About Gluten

What is Gluten?

Gluten is a protein found in wheat that gives elasticity to dough, helping it to rise and keep its shape. Gluten is a combination of gliadin and glutenin, which is joined with starch in various grains. Gliadin is what enables bread to rise properly while glutenin is the major protein in wheat flour, making up 47% of the total protein content.

What is the difference between  a Celiac and Gluten Intolerent?

What Is Celiac Disease? When people with Celiac Disease eat foods or use products containing gluten, their immune system responds by damaging the small intestine. The tiny, fingerlike protrusions lining the small intestine are damaged or destroyed. Called villi, they normally allow nutrients from food to be absorbed into the bloodstream. Without healthy villi, a person becomes malnourished, regardless of the quantity or quality of food eaten. Recognizing Celiac Disease can be difficult because some of its symptoms mirror those of other diseases. In fact, sometimes Celiac Disease is confused with irritable bowel syndrome, iron-deficiency anemia caused by menstrual blood loss, Crohn’s disease, diverticulitis, intestinal infections, and chronic fatigue syndrome. As a result, Celiac Disease is commonly misdiagnosed.

Symptoms Of Celiac Early signs and symptoms of Celiac include: Stomach pain, bloating, gas, decreased appetite, weight loss, intermittent or constant diarrhea, nausea and/or vomiting, and floating stools that are bloody or fatty in appearance. Long-term symptoms include easy bruising, hair loss, missed menstrual periods, fatigue and joint pain, and dermatitis, or itchy.

Diagnosing The Disease: The results of a blood test can help detect Celiac Disease. If a blood test comes back positive for the appropriate antibodies, an upper endoscopy may be performed to assess possible damage to the small intestine, more specifically the duodenum. If there is a flattening of the villi, those finger-like projections that absorb nutrients, the doctor or a registered dietitian will work with the patient to create a gluten-free diet. After a few months, the doctor may order another round of blood tests and an endoscopy to evaluate the body’s response. Genetic testing is also helpful for relatives of those with Celiac Disease, as the disease is hereditary and common among first-degree relatives.

The Longterm Damage Of Celiac According to the American Celiac Disease Alliance, eating gluten can cause those with Celiac Disease to be malnourished. This is because the body cannot absorb vitamins and minerals from food, and instead excretes them in the stool. This can cause weight loss and vitamin deficiencies, which if severe enough can lead to stunted growth, neurological problems, and low bone density. Calcium and vitamin D are lost in the stool as well, which can lead to rickets in children (a type of kidney stone), as well as osteomalacia (softening of bones), osteopenia, and osteoporosis. Cancer, especially gastrointestinal cancer, has also been reported to occur in cases of longstanding untreated celiac disease.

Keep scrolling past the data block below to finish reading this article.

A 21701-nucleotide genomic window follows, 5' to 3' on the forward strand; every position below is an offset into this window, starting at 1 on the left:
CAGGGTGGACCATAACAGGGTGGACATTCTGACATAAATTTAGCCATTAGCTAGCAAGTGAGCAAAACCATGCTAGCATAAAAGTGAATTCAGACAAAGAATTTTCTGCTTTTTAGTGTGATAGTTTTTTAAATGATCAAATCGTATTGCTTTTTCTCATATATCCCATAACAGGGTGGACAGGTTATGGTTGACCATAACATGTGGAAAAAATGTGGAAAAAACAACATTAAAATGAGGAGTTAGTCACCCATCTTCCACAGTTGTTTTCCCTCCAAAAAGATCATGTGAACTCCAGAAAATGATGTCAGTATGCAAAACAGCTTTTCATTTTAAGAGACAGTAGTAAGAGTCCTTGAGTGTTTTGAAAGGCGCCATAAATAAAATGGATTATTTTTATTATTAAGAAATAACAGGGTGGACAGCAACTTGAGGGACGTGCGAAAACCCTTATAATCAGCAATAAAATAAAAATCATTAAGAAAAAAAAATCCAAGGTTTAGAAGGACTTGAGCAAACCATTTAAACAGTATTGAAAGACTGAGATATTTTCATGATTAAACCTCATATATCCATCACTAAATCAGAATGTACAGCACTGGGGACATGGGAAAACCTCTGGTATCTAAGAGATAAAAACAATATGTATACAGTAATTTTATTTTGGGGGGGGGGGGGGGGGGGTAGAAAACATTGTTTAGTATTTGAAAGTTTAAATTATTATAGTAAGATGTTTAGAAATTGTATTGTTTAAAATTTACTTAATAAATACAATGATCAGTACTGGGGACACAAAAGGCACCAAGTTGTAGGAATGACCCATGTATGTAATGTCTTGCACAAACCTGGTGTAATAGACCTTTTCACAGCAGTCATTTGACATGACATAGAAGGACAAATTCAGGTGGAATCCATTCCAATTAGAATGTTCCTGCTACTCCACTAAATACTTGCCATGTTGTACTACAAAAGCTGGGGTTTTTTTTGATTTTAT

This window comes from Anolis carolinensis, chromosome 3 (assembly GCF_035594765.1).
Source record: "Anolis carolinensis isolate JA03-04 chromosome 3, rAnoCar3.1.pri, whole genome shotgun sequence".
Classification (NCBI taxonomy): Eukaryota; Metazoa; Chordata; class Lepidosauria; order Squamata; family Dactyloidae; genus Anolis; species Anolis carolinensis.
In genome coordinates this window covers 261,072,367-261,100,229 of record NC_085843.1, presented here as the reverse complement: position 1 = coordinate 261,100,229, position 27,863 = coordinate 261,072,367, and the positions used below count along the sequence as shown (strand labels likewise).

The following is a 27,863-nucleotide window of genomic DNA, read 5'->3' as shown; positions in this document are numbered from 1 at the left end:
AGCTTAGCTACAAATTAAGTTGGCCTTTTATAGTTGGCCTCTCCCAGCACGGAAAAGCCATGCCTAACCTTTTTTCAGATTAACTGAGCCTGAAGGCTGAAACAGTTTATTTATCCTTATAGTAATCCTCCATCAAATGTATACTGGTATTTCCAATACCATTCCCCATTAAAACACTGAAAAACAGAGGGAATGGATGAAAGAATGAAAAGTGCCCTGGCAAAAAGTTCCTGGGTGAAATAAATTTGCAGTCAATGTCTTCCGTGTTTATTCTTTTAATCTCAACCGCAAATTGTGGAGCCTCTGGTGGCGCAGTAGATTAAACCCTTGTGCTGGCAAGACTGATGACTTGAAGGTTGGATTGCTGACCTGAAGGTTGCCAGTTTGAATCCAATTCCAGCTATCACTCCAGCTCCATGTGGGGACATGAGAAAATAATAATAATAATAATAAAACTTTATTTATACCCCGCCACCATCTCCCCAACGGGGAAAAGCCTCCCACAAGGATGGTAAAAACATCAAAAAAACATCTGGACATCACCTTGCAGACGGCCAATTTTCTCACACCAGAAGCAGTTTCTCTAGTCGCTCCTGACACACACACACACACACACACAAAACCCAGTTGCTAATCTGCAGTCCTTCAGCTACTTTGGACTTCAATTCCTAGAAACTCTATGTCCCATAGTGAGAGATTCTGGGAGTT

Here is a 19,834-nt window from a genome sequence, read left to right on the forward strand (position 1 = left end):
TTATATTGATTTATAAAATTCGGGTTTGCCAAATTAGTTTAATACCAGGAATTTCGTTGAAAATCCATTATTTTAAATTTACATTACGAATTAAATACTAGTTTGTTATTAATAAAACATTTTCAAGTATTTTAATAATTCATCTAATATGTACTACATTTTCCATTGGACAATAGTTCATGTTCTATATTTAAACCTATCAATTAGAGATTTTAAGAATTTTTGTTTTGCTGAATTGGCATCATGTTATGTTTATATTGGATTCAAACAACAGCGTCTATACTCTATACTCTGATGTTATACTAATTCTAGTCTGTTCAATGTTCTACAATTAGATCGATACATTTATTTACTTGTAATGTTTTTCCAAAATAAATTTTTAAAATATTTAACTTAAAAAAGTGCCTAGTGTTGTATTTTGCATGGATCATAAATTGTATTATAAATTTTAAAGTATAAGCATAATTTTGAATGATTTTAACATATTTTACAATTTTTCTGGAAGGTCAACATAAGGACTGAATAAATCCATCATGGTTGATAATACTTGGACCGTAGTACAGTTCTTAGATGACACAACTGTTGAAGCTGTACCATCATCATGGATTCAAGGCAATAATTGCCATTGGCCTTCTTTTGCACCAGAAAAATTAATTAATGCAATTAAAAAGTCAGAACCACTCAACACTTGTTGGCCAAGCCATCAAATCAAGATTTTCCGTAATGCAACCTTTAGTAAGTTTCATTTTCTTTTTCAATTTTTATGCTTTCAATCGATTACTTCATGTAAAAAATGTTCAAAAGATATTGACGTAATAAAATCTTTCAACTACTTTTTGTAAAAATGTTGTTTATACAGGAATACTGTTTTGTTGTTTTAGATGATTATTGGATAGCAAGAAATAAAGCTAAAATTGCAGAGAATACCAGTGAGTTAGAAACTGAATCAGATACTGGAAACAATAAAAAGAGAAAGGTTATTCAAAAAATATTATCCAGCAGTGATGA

Celiac's Dietary Restrictions Sufferers of Celiac Disease cannot eat foods made with all-purpose flour, bleached flour, bran, couscous, wheat bran, or wheat starch, among others. Under new labeling laws, any foods containing wheat must be identified in the ingredients section on the food label. Celiac suffers must also avoid rye and barley, the latter of which is often used as malt flavoring. Oats can be tricky: Pure, uncontaminated oats consumed in moderation (up to 1/2 cup of dry oats daily) may be tolerated by some, but not all, celiacs. Gluten-free alternatives include rice, corn (maize), soy, potato, tapioca, beans, quinoa, and nut flours. The Celiac Disease Foundation is a good resource for information about gluten-free foods.

Gluten Intolerance And Gluten Sensitivity : Some people suffer from gluten intolerance, which is different from Celiac in that it is not an immune mediated response. The symptoms of gluten intolerance appear after eating wheat or other foods containing gluten, which can cause abdominal cramping, bloating, diarrhea, and flatulence. Researchers are still investigating whether gluten intolerance over a long period causes permanent intestinal damage. More commonplace is gluten sensitivity, but gluten sensitivity does not cause damage to the intestinal lining.

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